Dec 14, 2011 at 10:16 pm
In part 1 of this series, I argued that the President got the diagnosis exactly right in his recent speech in Kansas. I then suggested some more granular policy meat to put of those bones, and promised some more (ergo, Osawatomie Policy Agenda, or OPA).
Ezra Klein also yearned for more policy granularity and wrote about this problem—the “last-chapter problem”—where policy makers and analysts give a great diagnosis but kind of punt on the prescription. Ezra goes on to worry that it’s not just political dysfunction, either…we’re not sure what to do.
…even if the magic wand could be waved and the blockages of Washington lifted, we would still be far from solving our economic problems. Think tanks fairly burst with good ideas for changing the tax code and improving the health-care system and rebuilding our infrastructure. But when it comes to explaining why, exactly, median incomes have stagnated for decades and what, exactly, we can do about it, the conversation gets a little quieter. We’re much better at solving policy problems than we are at solving economic problems.
I’m sympathetic to this view, and interestingly, more so having worked at top levels of federal economic policy making. That is, solutions came to me more easily before I spent a few years inside the machine. This isn’t just “you don’t wanna know how the sausage is made” or “the Senate is where good ideas go to die.” It’s more that good economic policy making, whether it’s preventing a credit crisis or creating jobs, is harder than you think. As one example, it’s one thing to conceive of effective stimulus; it’s another to implement it (and before opposition types go reading too much into that observation, let me assert that VP Biden–my former boss–did a pretty amazing job as implementer-in-chief; that was an $800 billion program with thousands of moving parts, and nothing of that magnitude goes off without a hitch, but the VP got as close as you could get).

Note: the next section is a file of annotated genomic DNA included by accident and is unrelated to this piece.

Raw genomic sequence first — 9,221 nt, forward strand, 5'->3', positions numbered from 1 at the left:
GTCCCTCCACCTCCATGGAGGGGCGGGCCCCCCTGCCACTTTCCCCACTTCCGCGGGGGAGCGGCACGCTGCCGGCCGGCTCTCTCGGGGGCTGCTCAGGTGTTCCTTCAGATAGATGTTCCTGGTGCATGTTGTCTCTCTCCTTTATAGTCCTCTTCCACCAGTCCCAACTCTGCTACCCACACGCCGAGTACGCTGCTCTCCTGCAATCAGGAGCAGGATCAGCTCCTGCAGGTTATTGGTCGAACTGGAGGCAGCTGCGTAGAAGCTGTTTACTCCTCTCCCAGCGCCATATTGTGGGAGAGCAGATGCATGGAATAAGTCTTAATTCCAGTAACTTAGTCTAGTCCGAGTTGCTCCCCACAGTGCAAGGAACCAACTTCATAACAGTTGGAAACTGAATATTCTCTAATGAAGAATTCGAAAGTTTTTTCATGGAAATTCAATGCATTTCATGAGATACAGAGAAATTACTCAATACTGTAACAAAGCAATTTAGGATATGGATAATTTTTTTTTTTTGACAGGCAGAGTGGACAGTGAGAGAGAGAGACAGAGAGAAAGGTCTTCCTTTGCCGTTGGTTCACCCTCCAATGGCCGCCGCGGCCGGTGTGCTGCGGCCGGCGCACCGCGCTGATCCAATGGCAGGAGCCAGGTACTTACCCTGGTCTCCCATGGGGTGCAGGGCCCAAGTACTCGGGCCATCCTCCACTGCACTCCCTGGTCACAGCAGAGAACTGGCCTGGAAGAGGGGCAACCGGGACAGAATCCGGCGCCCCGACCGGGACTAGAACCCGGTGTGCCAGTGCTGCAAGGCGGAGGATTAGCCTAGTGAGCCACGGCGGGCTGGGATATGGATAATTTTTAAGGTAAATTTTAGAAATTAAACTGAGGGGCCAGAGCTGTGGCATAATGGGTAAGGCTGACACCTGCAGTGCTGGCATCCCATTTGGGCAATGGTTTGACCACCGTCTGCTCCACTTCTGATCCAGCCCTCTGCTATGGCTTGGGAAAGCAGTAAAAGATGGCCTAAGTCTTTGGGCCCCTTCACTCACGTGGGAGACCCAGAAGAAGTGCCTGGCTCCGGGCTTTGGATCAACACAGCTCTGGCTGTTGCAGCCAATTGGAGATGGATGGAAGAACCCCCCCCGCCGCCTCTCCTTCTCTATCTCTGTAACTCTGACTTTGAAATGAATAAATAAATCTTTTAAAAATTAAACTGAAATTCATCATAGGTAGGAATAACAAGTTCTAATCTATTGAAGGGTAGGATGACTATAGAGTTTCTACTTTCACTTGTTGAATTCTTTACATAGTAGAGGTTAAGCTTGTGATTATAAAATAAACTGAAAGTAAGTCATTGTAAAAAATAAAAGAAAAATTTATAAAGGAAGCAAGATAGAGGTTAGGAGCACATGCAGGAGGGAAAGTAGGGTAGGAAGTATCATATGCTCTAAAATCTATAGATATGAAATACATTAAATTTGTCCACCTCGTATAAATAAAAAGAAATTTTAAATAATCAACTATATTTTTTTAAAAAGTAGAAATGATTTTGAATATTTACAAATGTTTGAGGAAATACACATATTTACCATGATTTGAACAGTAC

That said, I humbly submit that the policy solution set is perhaps not as elusive as all that. Here is my list of what it would take to restore broadly shared prosperity to the middle class, push back on inequality and promote mobility for the less advantaged.
–full employment to increase workers’ bargaining clout
–more union membership as a countervailing force to the YOYOs
–a lot more infrastructure investment
–more progressive taxation to support gov’t investment in the economy, the safety net, and education/training
–universal health care
–robust tax credits for low-wage jobs and a minimum wage set at a decent level and indexed
–tough financial regulation
There it is. And sure, the devil’s in the details (how do we ensure full employment; what’s a “decent level” for the min wage?) and we’re obviously miles away from a politics that would entertain such ideas. But I’ll bet you they would work.
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